Boundaries define towns and cities; jurisdictions legitimate those authorised to manage areas within them. While cities frequently annexed adjacent areas as a means of extending their authority, peripheral townships, regional jurisdictions and individual landowners have often resisted that process of absorption and the consequential loss of identity and autonomy. Do cities transmit ideas and ideologies to areas beyond their boundaries, urging compliance with administrative procedures and participating in infrastructural projects governing health, education, and transport? Were economies of scale in service provision a force for urban amalgamation? How have inhabitants navigated and perceived these boundaries, and what effects have they had on movement or identities? The conference will explore this theme of the urban ‘edge’.

Understanding where and what the edge is, though, is complex. Municipal authority is, of course, not bounded just by the city limits, but also by innumerable internal boundaries; boundaries that are not neutral in their management or their construction. We all live in multiple authorities – parishes, districts (school, medical, electoral), neighbourhoods, conservation areas, economic and regeneration zones. Myriad internal boundaries exist whose spatial extents rarely overlap and authority over them is vested in a mixture of legal bodies and informal authority. Informal authority reigns where the boundaries of mental maps are shaped by custom and practice – ‘safe’ areas, ‘red light’ districts, pedestrian precincts, ethnic and religious concentrations. The mosaic of overlapping boundaries and jurisdictions questions the use of the term city, since urban environments constitute so many different cities.

Sessions on the permeability of borders included Anna Feintuck (Embra) on Leith, amalgamated into Edinburgh in 1920 against the will of a plebiscite. The session on boundaries, space and traversing the city included the boundaries of social space and improvement, ie public parks.

Crossing and defining the urban and rural included Tracey Logan (IHR) on Chiswick, sounding a little like Hvidovre’s experience:

Chiswick’s mid-19th century experience of life near the urban edge, eight miles west of St Paul’s, reveals how new and shifting metropolitan boundaries dramatically shaped its development and identity. Those boundaries were topographical and sanitary, ideological and political and shunned by Chiswick for their cost, not ideology. Its response was ancient and modern, the defensive beating of parish bounds and litigation.

Chiswick, mainly agricultural in 1849 but by 1867 on the cusp of industrialization and urbanization, had much in common with other contemporary parishes near big cities. Their priorities and even basic amenities were subsumed by costly, metropolitan utilitarianism and its voracious land-and-rates-grabbing. Chiswick’s case illustrates what it meant to be first granted, then denied a metropolitan identity by Acts of Parliament in quick succession. One consequence was its disappearance from newspaper columns, whose focus became the big city, to the detriment of historiography.

Places like Chiswick became part of an ill-defined ‘suburban’ entity, assumed dominated by housebuilding, railways and Villa Toryism, seen in relation to the big city but banal by comparison with its cut and thrust of power politics and commerce. When Disraeli’s Reform Act sought to extend London’s boundary westwards again, Chiswick pushed back on financial, not ideological, grounds, but with ideological consequences for its working classes, thus denied the vote. Owen showed no uniformity in the parochial response to metropolitan inclusion. Now a new study, including new tools, shows no uniform response to metropolitan exclusion. In this presentation, about a case study of Chiswick, the forging of an extra-metropolitan urban identity will be discussed and illustrated in ways conventional sources cannot.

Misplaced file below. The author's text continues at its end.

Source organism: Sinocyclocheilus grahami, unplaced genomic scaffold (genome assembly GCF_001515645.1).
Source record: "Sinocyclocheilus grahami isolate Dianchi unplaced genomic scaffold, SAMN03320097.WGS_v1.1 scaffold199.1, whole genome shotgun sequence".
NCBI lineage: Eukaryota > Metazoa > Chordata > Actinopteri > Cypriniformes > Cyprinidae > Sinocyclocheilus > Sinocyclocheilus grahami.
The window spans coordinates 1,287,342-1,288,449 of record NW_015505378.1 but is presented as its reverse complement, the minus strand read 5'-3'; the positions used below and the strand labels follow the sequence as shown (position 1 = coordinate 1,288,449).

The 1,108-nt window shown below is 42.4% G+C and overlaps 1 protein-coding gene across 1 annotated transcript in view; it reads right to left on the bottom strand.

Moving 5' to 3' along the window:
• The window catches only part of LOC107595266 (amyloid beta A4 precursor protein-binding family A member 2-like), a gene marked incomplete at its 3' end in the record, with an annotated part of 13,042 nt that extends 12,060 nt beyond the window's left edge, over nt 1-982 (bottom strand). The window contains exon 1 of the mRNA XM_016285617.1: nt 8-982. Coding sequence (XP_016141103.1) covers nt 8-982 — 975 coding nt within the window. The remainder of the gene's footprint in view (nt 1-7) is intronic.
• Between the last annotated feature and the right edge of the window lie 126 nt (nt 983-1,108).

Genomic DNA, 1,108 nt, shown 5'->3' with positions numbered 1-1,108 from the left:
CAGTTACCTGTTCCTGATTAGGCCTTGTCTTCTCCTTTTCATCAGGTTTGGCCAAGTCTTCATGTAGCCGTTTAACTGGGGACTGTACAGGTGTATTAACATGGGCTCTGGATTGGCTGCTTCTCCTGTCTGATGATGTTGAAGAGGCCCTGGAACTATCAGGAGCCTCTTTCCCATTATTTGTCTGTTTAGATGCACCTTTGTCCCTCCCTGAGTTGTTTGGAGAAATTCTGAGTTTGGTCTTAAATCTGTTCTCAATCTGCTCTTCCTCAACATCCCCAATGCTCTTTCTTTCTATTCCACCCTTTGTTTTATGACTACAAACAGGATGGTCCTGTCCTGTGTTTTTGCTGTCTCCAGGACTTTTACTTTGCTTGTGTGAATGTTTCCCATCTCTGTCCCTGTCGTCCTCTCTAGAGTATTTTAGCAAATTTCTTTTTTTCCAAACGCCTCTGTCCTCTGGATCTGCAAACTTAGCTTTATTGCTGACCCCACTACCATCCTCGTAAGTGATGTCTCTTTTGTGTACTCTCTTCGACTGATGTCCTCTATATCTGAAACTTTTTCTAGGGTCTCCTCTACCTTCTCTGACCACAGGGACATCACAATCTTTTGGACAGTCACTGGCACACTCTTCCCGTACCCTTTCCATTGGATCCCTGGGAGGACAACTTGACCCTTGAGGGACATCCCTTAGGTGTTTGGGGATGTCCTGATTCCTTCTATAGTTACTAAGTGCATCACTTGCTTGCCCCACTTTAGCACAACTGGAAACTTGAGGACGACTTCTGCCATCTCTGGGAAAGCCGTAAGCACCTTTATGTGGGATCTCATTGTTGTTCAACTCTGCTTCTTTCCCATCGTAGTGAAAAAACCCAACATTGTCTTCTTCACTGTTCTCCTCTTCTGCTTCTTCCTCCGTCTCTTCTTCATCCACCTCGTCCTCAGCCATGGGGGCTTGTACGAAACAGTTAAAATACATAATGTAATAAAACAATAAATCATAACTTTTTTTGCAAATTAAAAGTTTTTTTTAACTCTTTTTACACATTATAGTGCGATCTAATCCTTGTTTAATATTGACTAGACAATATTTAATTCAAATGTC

The Space Syntax Lab Session (@SpaceSyntaxNet) looked at the role of spatial infrastructure in definitions of urban community:

Urban community is a place-bound idea typically represented by physical boundaries such as walls, courtyards and gates but the spatial configuration of urban street networks also serves to bring people together and keep them apart. Research in urban history using space syntax methods can help reveal how socially significant boundaries have emerged where particular topographical conditions, infrastructural interventions and patterns of urban development have distinguished regions of the street network as threshold or transitional areas in configurational terms. The spatial-morphological description of these liminal spaces is important in accessing, as it were, the ‘deep structure’ of urban neighbourhoods and jurisdictions. It also suggests why the power to disregard, as much as to assert, the authority of customary boundaries is a reliable analogue for the exercise of social power.

Investigating these themes involves undertaking historical research of sufficient temporal scope for the interplay of socio-spatial, socio-economic and cultural processes to become evident in the configuration of urban space. This extended time-scale begs the question of the urban streetscape as a source of communal memory that can serve both to perpetuate and undermine the legitimacy of historical boundaries. This panel presents three papers that address these themes over a time-scale from c.1800 to the present day. They draw on the theories and methods of space syntax to explore the configurational dimension of urban boundaries as these have represented, contested, fragmented, consolidated and enlarged the definition of urban and suburban communities over time.